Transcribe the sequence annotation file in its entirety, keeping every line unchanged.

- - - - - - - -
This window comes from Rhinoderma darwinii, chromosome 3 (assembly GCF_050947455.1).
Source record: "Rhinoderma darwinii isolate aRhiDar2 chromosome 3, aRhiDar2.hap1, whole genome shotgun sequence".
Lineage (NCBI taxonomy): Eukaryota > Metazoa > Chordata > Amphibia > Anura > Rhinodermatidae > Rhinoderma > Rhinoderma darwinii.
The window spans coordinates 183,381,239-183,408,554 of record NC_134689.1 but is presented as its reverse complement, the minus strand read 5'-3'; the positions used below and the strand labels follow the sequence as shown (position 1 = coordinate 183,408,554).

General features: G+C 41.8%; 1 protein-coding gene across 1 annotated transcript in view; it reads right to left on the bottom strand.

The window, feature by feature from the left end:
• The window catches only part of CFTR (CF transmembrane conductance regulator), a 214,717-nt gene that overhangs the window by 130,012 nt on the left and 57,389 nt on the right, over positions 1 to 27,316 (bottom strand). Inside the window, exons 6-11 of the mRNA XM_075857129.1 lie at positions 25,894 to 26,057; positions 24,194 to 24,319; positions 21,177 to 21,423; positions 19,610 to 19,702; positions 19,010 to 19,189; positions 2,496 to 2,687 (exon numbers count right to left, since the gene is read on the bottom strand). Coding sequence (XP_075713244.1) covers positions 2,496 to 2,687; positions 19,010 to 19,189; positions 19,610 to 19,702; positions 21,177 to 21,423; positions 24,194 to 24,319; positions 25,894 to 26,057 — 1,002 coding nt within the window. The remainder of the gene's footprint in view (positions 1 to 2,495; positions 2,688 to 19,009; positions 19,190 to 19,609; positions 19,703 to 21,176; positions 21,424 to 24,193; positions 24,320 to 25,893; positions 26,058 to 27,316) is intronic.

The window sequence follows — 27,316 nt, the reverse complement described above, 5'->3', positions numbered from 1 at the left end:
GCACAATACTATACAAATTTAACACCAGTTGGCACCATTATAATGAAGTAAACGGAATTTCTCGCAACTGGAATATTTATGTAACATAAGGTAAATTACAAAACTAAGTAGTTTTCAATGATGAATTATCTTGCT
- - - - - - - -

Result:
This window comes from Rhinoderma darwinii, chromosome 3 (assembly GCF_050947455.1).
Source record: "Rhinoderma darwinii isolate aRhiDar2 chromosome 3, aRhiDar2.hap1, whole genome shotgun sequence".
Lineage (NCBI taxonomy): Eukaryota > Metazoa > Chordata > Amphibia > Anura > Rhinodermatidae > Rhinoderma > Rhinoderma darwinii.
The window spans coordinates 183,381,239-183,408,554 of record NC_134689.1 but is presented as its reverse complement, the minus strand read 5'-3'; the positions used below and the strand labels follow the sequence as shown (position 1 = coordinate 183,408,554).

General features: G+C 41.8%; 1 protein-coding gene across 1 annotated transcript in view; it reads right to left on the bottom strand.

The window, feature by feature from the left end:
• The window catches only part of CFTR (CF transmembrane conductance regulator), a 214,717-nt gene that overhangs the window by 130,012 nt on the left and 57,389 nt on the right, over positions 1 to 27,316 (bottom strand). Inside the window, exons 6-11 of the mRNA XM_075857129.1 lie at positions 25,894 to 26,057; positions 24,194 to 24,319; positions 21,177 to 21,423; positions 19,610 to 19,702; positions 19,010 to 19,189; positions 2,496 to 2,687 (exon numbers count right to left, since the gene is read on the bottom strand). Coding sequence (XP_075713244.1) covers positions 2,496 to 2,687; positions 19,010 to 19,189; positions 19,610 to 19,702; positions 21,177 to 21,423; positions 24,194 to 24,319; positions 25,894 to 26,057 — 1,002 coding nt within the window. The remainder of the gene's footprint in view (positions 1 to 2,495; positions 2,688 to 19,009; positions 19,190 to 19,609; positions 19,703 to 21,176; positions 21,424 to 24,193; positions 24,320 to 25,893; positions 26,058 to 27,316) is intronic.

The window sequence follows — 27,316 nt, the reverse complement described above, 5'->3', positions numbered from 1 at the left end:
GCACAATACTATACAAATTTAACACCAGTTGGCACCATTATAATGAAGTAAACGGAATTTCTCGCAACTGGAATATTTATGTAACATAAGGTAAATTACAAAACTAAGTAGTTTTCAATGATGAATTATCTTGCT